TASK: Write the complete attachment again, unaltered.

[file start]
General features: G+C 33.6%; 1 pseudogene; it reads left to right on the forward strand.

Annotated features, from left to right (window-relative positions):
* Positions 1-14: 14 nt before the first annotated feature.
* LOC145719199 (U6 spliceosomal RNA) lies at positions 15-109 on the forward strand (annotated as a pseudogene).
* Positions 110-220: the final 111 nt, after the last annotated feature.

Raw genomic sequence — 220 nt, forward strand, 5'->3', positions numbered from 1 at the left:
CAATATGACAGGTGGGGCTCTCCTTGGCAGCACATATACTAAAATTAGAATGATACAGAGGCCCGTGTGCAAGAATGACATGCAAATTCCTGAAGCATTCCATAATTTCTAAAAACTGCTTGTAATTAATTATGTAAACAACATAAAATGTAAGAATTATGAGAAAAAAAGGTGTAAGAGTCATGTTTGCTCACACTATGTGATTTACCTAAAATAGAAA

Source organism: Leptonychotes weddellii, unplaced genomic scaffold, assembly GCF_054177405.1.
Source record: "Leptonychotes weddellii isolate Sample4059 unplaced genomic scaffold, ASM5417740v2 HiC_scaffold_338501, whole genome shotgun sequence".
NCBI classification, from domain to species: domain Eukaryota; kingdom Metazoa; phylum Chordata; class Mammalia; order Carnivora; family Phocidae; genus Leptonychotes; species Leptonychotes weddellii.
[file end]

General features: G+C 33.6%; 1 pseudogene; it reads left to right on the forward strand.

Annotated features, from left to right (window-relative positions):
* Positions 1-14: 14 nt before the first annotated feature.
* LOC145719199 (U6 spliceosomal RNA) lies at positions 15-109 on the forward strand (annotated as a pseudogene).
* Positions 110-220: the final 111 nt, after the last annotated feature.

Raw genomic sequence — 220 nt, forward strand, 5'->3', positions numbered from 1 at the left:
CAATATGACAGGTGGGGCTCTCCTTGGCAGCACATATACTAAAATTAGAATGATACAGAGGCCCGTGTGCAAGAATGACATGCAAATTCCTGAAGCATTCCATAATTTCTAAAAACTGCTTGTAATTAATTATGTAAACAACATAAAATGTAAGAATTATGAGAAAAAAAGGTGTAAGAGTCATGTTTGCTCACACTATGTGATTTACCTAAAATAGAAA

Source organism: Leptonychotes weddellii, unplaced genomic scaffold, assembly GCF_054177405.1.
Source record: "Leptonychotes weddellii isolate Sample4059 unplaced genomic scaffold, ASM5417740v2 HiC_scaffold_338501, whole genome shotgun sequence".
NCBI classification, from domain to species: domain Eukaryota; kingdom Metazoa; phylum Chordata; class Mammalia; order Carnivora; family Phocidae; genus Leptonychotes; species Leptonychotes weddellii.